What else does His circumcision tell us? It tells us that we can identify Him as an individual in history. This is very important, indeed essential, to believing that His Incarnation was real and not allegorical. Back in the 1980s, in New York City, one of the “progressive” Episcopal churches in town decided to display a female corpus- that is, the body of a woman- on a crucifix. Jesus Christ, in His sacrifice is transformed into a mere symbol instead of a real person in history. He becomes an allegory and metaphor. This denies the Incarnation (I John 4:1f).
God is the greatest Reality of all, and we human beings are the image. Jesus Christ in His human nature is the exact image, the express icon of God the Father. His Circumcision reminds us of this reality: namely, that He entered real human history. That is, the world, as it really is, received into its created existence the Lord Himself. He was real, and as an individual had marks that made Him of the male sex and of Jewish ethnicity, just as we all have distinctions of belonging to one of the two sexes, and to our own specific lineage from our ancestors. His sex was male, his ethnicity was Israelite. That is because He was not an allegory or metaphor, but a real human being in history.       
It is important that He was male. This is no “accident” of the Incarnation, but rather, part of the plan as the prophets foretold it. It is important that He was Jewish, of the tribe of Judah and descended from the Royal line of David. This too was no mere “accident” of the Incarnation, but an essential part of the plan of His Incarnation. As a man He is our High Priest and represents all of humanity in One Person - as head. Only a Jew from the line of David could be the eternal King whose government and peace will have no end.1
And, all of this ties into that other fact of His Circumcision, His Name. “And when eight days were accomplished for the circumcising of the child, his name was called JESUS, which was so named of the angel before he was conceived in the womb.” Jesus, Y’Shua, is a Hebrew name that means Salvation. As it says in the book of Isaiah:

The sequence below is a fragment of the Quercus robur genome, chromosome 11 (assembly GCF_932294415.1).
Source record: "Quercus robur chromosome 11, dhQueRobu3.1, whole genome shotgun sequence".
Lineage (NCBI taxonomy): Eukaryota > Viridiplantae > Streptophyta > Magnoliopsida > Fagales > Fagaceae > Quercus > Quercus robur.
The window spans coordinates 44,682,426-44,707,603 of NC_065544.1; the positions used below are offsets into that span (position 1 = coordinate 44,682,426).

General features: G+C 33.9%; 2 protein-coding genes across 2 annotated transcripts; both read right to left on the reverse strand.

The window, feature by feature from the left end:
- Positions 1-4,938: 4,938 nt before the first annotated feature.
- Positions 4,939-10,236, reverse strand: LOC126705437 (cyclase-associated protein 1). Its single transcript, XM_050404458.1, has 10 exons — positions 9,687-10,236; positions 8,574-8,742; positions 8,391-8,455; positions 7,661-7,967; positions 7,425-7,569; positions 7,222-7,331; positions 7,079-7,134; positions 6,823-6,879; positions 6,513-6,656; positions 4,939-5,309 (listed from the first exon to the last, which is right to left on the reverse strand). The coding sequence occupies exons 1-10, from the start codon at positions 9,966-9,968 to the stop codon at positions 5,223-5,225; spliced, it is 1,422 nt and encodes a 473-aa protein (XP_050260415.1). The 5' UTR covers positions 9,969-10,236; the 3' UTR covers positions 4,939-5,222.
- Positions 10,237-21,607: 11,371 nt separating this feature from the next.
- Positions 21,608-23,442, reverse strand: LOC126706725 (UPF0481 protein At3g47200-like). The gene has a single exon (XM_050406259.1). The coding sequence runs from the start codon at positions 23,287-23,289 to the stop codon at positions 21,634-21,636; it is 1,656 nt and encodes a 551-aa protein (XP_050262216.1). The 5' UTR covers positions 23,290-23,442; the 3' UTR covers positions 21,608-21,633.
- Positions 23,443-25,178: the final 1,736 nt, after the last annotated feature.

Ci’ Adonai Shof’tenu
Adonai Mak’ka’kenu
Adonai Malkenu
Hu Yashi-enu

“For the LORD is our judge, the LORD is our lawgiver, the LORD is our king; He is our salvation (Isaiah 33:22).”

We need to understand the two comings of Jesus Christ as they are revealed in the Old Testament: His first coming as Priest and His second when He will come as King. For today, let us consider the meaning of His circumcision, the first shedding of His blood, and His particular history as a male of the house of David, of the tribe of Judah. This real man in real history has overcome the barriers between us and God. By taking human nature He has overcome the chasm between Creator and creature that separated us from God. As the Lamb of God Who took away the sins of the world in his atoning death, when He offered Himself on the cross as the full, perfect and sufficient sacrifice, oblation and satisfaction for the sins of the whole world, He removed the separation between us as sinners and the Holy God. When He rose from the dead He did away with death that separated us from the Living God, the source and author of all life.
His Name is Jesus. He is our salvation.

1. Isaiah 9:6,7. These two verses reveal that Messiah would be a male of David’s line.